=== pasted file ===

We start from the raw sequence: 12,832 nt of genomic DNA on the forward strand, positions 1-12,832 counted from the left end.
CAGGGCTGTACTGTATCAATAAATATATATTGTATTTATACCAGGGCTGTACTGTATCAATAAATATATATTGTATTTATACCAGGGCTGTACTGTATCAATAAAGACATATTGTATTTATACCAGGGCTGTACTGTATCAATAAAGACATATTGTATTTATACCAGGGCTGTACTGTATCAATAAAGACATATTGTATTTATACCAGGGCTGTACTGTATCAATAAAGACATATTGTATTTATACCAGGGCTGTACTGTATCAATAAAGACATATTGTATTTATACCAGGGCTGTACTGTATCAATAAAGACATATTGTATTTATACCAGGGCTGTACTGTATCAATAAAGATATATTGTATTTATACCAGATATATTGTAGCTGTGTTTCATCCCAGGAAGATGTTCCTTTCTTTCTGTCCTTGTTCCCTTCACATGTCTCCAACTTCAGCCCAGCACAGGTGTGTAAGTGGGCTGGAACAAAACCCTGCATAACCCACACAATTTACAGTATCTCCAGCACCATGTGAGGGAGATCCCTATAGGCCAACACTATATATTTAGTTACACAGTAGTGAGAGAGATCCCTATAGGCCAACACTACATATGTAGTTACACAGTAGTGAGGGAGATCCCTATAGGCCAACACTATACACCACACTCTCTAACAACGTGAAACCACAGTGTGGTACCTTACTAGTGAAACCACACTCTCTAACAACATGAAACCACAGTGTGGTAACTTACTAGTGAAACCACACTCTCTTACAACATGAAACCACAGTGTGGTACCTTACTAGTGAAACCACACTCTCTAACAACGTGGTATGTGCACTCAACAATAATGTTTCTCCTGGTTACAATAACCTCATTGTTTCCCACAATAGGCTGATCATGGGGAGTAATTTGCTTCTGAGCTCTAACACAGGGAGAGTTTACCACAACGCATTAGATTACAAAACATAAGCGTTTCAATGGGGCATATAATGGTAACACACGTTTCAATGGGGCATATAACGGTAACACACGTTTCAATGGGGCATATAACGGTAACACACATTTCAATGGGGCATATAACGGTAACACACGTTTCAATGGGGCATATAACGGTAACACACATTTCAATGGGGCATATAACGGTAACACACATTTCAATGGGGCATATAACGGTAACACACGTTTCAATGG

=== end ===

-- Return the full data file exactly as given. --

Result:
We start from the raw sequence: 12,832 nt of genomic DNA on the forward strand, positions 1-12,832 counted from the left end.
CAGGGCTGTACTGTATCAATAAATATATATTGTATTTATACCAGGGCTGTACTGTATCAATAAATATATATTGTATTTATACCAGGGCTGTACTGTATCAATAAAGACATATTGTATTTATACCAGGGCTGTACTGTATCAATAAAGACATATTGTATTTATACCAGGGCTGTACTGTATCAATAAAGACATATTGTATTTATACCAGGGCTGTACTGTATCAATAAAGACATATTGTATTTATACCAGGGCTGTACTGTATCAATAAAGACATATTGTATTTATACCAGGGCTGTACTGTATCAATAAAGACATATTGTATTTATACCAGGGCTGTACTGTATCAATAAAGATATATTGTATTTATACCAGATATATTGTAGCTGTGTTTCATCCCAGGAAGATGTTCCTTTCTTTCTGTCCTTGTTCCCTTCACATGTCTCCAACTTCAGCCCAGCACAGGTGTGTAAGTGGGCTGGAACAAAACCCTGCATAACCCACACAATTTACAGTATCTCCAGCACCATGTGAGGGAGATCCCTATAGGCCAACACTATATATTTAGTTACACAGTAGTGAGAGAGATCCCTATAGGCCAACACTACATATGTAGTTACACAGTAGTGAGGGAGATCCCTATAGGCCAACACTATACACCACACTCTCTAACAACGTGAAACCACAGTGTGGTACCTTACTAGTGAAACCACACTCTCTAACAACATGAAACCACAGTGTGGTAACTTACTAGTGAAACCACACTCTCTTACAACATGAAACCACAGTGTGGTACCTTACTAGTGAAACCACACTCTCTAACAACGTGGTATGTGCACTCAACAATAATGTTTCTCCTGGTTACAATAACCTCATTGTTTCCCACAATAGGCTGATCATGGGGAGTAATTTGCTTCTGAGCTCTAACACAGGGAGAGTTTACCACAACGCATTAGATTACAAAACATAAGCGTTTCAATGGGGCATATAATGGTAACACACGTTTCAATGGGGCATATAACGGTAACACACGTTTCAATGGGGCATATAACGGTAACACACATTTCAATGGGGCATATAACGGTAACACACGTTTCAATGGGGCATATAACGGTAACACACATTTCAATGGGGCATATAACGGTAACACACATTTCAATGGGGCATATAACGGTAACACACGTTTCAATGG